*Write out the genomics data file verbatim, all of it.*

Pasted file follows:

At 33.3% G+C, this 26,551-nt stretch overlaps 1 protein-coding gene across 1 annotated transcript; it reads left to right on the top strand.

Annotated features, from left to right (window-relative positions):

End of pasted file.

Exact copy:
At 33.3% G+C, this 26,551-nt stretch overlaps 1 protein-coding gene across 1 annotated transcript; it reads left to right on the top strand.

Annotated features, from left to right (window-relative positions):